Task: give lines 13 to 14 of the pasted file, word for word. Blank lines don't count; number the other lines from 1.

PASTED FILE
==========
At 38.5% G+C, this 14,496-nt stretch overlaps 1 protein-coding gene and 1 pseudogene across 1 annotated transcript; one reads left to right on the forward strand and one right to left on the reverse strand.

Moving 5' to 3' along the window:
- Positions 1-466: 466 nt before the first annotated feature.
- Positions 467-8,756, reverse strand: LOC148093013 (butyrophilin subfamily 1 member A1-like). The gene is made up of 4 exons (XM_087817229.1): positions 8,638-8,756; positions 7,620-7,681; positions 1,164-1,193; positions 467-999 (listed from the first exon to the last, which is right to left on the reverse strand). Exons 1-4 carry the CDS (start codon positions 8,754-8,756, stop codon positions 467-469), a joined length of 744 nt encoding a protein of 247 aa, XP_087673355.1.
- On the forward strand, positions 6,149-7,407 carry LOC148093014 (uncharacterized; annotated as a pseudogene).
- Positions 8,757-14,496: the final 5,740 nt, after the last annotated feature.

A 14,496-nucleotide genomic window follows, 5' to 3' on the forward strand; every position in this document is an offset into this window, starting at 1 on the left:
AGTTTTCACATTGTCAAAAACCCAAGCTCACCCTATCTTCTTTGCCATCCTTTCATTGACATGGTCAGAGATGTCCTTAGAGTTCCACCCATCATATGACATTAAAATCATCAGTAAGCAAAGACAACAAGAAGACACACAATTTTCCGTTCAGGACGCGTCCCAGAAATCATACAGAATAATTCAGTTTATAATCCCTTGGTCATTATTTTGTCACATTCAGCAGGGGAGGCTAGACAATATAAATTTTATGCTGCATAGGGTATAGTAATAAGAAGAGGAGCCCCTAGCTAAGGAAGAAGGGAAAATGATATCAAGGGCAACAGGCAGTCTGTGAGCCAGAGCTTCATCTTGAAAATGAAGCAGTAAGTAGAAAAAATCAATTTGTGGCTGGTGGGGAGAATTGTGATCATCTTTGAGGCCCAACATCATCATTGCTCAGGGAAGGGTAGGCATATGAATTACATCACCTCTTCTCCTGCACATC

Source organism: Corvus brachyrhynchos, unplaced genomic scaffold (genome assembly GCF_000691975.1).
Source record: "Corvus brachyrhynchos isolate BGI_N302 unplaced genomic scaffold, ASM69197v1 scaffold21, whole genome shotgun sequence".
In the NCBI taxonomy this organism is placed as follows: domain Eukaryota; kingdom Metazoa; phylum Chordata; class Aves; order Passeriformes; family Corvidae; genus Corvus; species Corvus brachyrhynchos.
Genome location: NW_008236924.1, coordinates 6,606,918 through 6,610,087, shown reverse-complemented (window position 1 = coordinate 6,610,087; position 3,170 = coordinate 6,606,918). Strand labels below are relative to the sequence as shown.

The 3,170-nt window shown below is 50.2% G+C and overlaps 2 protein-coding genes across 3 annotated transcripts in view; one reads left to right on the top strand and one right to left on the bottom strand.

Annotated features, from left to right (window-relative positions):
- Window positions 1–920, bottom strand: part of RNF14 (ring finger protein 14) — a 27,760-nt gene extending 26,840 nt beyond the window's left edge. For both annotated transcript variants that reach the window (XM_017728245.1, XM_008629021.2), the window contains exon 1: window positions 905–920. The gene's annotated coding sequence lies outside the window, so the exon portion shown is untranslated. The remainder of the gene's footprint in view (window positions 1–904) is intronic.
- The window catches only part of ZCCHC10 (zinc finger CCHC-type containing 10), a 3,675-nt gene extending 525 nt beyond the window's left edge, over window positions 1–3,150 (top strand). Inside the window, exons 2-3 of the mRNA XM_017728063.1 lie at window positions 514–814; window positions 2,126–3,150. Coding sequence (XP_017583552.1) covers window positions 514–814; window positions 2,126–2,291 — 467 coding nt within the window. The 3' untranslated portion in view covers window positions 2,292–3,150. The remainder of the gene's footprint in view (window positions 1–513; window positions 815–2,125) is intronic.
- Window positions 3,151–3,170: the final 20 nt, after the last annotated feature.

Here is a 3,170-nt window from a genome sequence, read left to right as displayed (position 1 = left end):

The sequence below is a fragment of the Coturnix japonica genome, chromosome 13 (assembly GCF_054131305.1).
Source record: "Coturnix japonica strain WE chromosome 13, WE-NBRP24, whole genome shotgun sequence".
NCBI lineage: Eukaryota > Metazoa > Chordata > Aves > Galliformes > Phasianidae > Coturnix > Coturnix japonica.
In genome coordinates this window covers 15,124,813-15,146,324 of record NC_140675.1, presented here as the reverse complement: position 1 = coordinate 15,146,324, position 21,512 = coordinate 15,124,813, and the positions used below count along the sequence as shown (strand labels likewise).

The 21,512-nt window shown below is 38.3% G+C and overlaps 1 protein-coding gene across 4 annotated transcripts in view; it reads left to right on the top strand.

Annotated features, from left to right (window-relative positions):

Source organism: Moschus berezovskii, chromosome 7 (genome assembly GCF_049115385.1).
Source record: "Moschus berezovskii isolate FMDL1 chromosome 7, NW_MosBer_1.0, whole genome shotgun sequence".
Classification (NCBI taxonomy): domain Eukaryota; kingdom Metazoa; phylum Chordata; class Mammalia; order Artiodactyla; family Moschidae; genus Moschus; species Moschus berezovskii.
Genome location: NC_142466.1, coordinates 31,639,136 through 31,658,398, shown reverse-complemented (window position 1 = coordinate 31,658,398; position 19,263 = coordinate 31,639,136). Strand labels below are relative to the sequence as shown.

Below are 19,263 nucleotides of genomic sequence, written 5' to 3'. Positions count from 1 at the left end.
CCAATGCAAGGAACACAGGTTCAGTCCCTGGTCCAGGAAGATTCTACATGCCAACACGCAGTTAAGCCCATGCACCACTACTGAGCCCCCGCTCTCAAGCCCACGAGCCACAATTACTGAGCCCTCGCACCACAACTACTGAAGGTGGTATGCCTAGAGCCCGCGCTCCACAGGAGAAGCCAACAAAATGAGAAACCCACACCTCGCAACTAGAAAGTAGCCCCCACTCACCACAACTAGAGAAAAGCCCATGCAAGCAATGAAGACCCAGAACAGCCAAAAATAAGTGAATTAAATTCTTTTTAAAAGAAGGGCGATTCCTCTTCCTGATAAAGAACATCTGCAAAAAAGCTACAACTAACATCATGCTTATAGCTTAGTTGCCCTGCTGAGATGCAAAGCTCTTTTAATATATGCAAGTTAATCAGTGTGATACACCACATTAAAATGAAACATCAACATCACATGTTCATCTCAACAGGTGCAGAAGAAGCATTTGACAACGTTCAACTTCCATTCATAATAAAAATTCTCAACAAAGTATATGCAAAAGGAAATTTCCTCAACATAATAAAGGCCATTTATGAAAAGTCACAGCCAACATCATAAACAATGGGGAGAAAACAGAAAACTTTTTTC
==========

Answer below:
The 3,170-nt window shown below is 50.2% G+C and overlaps 2 protein-coding genes across 3 annotated transcripts in view; one reads left to right on the top strand and one right to left on the bottom strand.

Annotated features, from left to right (window-relative positions):